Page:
Halloween Math (in global perspective)

One of the benefits of blogging for more than a year is that my post about Halloween from last year is still relevant. That post describes what it’s like on Club Boulevard in Durham, NC, where people who live on that street get upwards of one thousand (!) trick-or-treaters. Click the link — I’m not exaggerating.

We live just off of Club Blvd, which means far fewer trick-or-treaters for us.  Tonight, for example, we had a grand total of seven trick-or-treaters, up from one last year 🙂

I just did some quick research and learned that this year, per capita spending on Halloween has gone up by 9 percent from last year, and with a population increase, that means that total Halloween spending went up 18% to nearly seven billion dollars (up from 5.8 billion last year).

Those numbers seem quite large — but let’s get some perspective. Here’s a recent article from the Boston Globe that cautions Santa to look out for Halloween’s 18% growth rate.

Holiday retail sales, for Christmas and other winter holidays, are expected to rise only 2.8 percent over last year, according to the National Retail Federation (although overall Christmas spending remains much larger, over $400 billion).

So how big is $400 billion? How can we put that number in perspective?  And before we do, let’s make sure that figure is accurate.

One source, The Consumerist, says that “Overall, Halloween beats out Thanksgiving, the Fourth of July and Easter, and is only outdone by Christmas when it comes to total spending.”

But this other source, IBIS World, says that Halloween spending trails Thanksgiving and Easter (and a bunch of other holidays):

So now we have some interesting research we need to do.  Christmas does not seem to be $400 billion — in fact, total holiday spending of the seven holidays listed above — is just over $200 billion.

This is where a real math assignment should begin — with research that students need to do first, so they can figure out what’s going on. We make a mistake, I think, by presenting students with math problems where all the numbers are given.

As math teacher Dan Meyer puts it in his terrific 12-minute TED Talk,

… ask yourself, what problem have you solved, ever, that was worth solving, where you knew all of the given information in advance, or where you didn’t have a surplus of information and you had to filter it out, or where you didn’t have sufficient information and you had to go find some. I’m sure we all agree that no problem worth solving is like that.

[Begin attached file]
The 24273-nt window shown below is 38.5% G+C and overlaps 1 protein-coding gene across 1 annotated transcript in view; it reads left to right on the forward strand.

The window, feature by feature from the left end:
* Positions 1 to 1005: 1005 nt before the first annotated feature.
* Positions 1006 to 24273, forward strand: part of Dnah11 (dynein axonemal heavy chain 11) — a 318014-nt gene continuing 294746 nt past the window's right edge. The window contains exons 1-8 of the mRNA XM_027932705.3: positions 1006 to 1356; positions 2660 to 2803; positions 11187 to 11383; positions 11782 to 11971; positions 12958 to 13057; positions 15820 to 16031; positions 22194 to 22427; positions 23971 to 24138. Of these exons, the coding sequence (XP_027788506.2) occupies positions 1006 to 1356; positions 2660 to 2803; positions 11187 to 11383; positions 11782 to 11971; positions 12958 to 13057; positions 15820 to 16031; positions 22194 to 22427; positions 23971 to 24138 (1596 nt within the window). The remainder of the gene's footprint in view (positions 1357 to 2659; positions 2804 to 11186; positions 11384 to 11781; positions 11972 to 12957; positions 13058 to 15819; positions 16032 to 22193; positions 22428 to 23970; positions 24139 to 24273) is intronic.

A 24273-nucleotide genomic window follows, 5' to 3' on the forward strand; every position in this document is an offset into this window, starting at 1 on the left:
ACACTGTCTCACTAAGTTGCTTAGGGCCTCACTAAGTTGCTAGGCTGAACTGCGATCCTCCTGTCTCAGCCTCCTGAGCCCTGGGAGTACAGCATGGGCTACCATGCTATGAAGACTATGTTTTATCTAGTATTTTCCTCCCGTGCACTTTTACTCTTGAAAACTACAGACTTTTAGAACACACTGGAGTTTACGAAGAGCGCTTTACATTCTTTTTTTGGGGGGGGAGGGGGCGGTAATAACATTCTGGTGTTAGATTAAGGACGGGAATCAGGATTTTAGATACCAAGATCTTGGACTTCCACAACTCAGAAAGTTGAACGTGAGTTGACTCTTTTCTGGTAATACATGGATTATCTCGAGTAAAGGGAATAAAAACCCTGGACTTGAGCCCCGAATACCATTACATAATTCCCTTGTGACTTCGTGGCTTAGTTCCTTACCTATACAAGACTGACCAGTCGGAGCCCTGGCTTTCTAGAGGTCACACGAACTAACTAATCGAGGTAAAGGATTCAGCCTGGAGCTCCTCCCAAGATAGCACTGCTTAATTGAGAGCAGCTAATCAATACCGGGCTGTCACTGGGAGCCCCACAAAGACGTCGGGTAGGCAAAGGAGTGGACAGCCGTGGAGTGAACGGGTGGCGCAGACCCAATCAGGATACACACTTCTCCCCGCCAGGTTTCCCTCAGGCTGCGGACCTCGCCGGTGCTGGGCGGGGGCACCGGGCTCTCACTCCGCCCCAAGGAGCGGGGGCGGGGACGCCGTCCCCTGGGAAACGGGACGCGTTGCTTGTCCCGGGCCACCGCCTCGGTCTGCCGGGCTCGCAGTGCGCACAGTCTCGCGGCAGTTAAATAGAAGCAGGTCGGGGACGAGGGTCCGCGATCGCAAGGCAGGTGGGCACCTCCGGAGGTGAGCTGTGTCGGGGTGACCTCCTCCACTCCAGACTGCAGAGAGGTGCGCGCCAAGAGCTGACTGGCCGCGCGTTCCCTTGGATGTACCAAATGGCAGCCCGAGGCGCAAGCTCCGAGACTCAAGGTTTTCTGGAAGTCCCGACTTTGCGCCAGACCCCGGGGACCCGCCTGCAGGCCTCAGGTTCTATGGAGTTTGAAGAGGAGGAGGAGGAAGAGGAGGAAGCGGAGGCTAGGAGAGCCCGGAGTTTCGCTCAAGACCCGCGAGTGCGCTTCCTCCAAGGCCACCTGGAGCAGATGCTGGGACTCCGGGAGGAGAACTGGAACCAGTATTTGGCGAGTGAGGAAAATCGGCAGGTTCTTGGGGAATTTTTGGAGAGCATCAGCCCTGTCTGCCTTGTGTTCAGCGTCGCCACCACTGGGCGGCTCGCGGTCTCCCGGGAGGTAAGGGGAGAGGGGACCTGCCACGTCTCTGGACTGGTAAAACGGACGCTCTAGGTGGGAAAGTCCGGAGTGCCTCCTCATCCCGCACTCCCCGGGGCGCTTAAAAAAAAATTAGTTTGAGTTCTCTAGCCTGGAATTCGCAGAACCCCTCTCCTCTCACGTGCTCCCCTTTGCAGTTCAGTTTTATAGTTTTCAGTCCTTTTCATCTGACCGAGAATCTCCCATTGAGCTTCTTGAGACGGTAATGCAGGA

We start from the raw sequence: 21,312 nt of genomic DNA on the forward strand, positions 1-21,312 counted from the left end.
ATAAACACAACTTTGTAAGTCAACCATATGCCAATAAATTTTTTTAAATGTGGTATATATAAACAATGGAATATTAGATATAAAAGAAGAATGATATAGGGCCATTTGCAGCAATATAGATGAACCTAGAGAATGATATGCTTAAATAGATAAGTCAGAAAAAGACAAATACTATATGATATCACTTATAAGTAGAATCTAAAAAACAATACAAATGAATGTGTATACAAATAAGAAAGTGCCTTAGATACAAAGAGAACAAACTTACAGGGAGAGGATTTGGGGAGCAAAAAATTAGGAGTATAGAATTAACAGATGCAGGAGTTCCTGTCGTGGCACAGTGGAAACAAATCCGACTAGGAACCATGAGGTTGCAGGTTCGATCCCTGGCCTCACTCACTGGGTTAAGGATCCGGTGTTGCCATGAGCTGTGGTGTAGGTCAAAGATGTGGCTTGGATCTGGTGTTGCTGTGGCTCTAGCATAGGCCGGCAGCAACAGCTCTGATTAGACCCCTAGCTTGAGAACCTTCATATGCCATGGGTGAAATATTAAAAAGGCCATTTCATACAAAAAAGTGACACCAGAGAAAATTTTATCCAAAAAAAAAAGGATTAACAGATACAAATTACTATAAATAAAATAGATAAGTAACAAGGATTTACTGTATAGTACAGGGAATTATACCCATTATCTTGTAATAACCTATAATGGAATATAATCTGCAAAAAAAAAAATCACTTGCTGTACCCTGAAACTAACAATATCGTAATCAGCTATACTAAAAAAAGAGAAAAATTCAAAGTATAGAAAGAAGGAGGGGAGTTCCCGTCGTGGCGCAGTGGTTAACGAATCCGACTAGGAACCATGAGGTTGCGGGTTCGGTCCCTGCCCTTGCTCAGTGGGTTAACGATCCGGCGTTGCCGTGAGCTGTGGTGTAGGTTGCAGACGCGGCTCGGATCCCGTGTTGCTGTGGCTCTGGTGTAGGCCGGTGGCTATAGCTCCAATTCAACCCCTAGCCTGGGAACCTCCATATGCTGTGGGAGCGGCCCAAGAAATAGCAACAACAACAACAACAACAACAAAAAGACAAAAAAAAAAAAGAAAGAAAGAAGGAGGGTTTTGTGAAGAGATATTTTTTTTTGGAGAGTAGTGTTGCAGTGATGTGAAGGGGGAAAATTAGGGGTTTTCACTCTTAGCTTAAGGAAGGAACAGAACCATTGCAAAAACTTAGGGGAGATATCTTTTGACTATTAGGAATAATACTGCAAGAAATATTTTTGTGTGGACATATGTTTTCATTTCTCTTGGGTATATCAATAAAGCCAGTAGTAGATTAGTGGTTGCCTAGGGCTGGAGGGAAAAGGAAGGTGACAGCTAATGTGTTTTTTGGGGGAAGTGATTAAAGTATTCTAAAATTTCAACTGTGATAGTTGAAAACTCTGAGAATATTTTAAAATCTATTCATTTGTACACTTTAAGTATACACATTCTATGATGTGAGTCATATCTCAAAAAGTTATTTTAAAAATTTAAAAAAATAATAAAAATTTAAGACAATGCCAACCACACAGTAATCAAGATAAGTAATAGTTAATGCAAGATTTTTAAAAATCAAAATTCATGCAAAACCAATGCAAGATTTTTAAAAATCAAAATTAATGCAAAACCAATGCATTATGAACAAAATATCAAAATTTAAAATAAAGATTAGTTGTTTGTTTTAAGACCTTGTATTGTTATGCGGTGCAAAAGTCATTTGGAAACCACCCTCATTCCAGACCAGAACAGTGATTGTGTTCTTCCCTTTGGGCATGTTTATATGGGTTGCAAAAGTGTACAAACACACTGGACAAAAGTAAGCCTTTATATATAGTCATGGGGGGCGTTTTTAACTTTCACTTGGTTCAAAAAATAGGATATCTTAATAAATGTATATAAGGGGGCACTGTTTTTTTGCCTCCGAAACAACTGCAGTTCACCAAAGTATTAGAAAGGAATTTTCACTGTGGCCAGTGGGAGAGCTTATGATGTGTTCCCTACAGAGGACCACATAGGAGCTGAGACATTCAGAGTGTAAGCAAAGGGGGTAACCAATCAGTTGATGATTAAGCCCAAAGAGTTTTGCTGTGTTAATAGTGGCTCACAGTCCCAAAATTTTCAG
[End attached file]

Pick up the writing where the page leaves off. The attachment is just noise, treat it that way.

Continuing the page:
If our problem is putting holiday spending in perspective, I’m pretty sure that Christmas is number one, and I would be shocked if Thanksgiving is not number two (how much does an average Thanksgiving Dinner cost? Do Thanksgiving and Christmas include travel expenses?). But now we’ve expanded a “math problem” to a sociological study of what holidays Americans value most.

We can do the basic math, complete with graphs and charts and percentages. But when we start to get some overall perspective, and start to think about the economy as a whole, that’s when things get really interesting.

According to this article from Business Insider, the US GDP is $14.7 trillion and total holiday spending is $504 billion:

We now know enough — from just a few minutes of research — to ask what is meant by “holiday” spending, and we can debate that $504 billion figure. But the GDP figure of $14.7 trillion is one that economists throw around pretty reliably these days.

What is GDP? If middle or high school students don’t know (and most of them don’t), we should use Halloween spending as a “hook” to teach them about our economy. And to teach them about where we fit in the world (graph below is from Wikipedia’s GDP page)

So yes, $6.8 billion on Halloween does seem excessive, especially when you consider that we spend less than that on the entire Presidential campaign ($1.8 billion was spent in 2008, up from about half that in 2004).

One of the first units we’ll do at the school I’m opening in 2013 will be to look at big numbers — millions, billions and trillions — as well as small numbers on the nano scale. To understand our world, students have to have some perspective.

And to get back to the problem I posed earlier — how big is 400 billion?  I’m not sure of the best way to help middle school students conceptualize that.

Here’s a good starting point, from the Mega Penny Project:

But the beauty of this project — putting big and small numbers into perspective — is that there is no “right” answer — it’s a real problem. How do we conceptualize very large and very small numbers in a world that now has about seven billion people?

It’s a problem worth wrestling with. I am convinced that students, if given two hours a day of class time for four weeks to work on this problem, could come up with a fantastic solution. And I’m further convinced that such a project — referred back to throughout the three years of my school — would solidify for students a sense of global, scientific, and mathematic perspective.

Oh — and one more thing… Happy Halloween!

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About Steve Goldberg

I teach U.S. History at Research Triangle High School, a public charter school in Durham, NC, whose mission is to incubate, prove and scale innovative models of teaching and learning.
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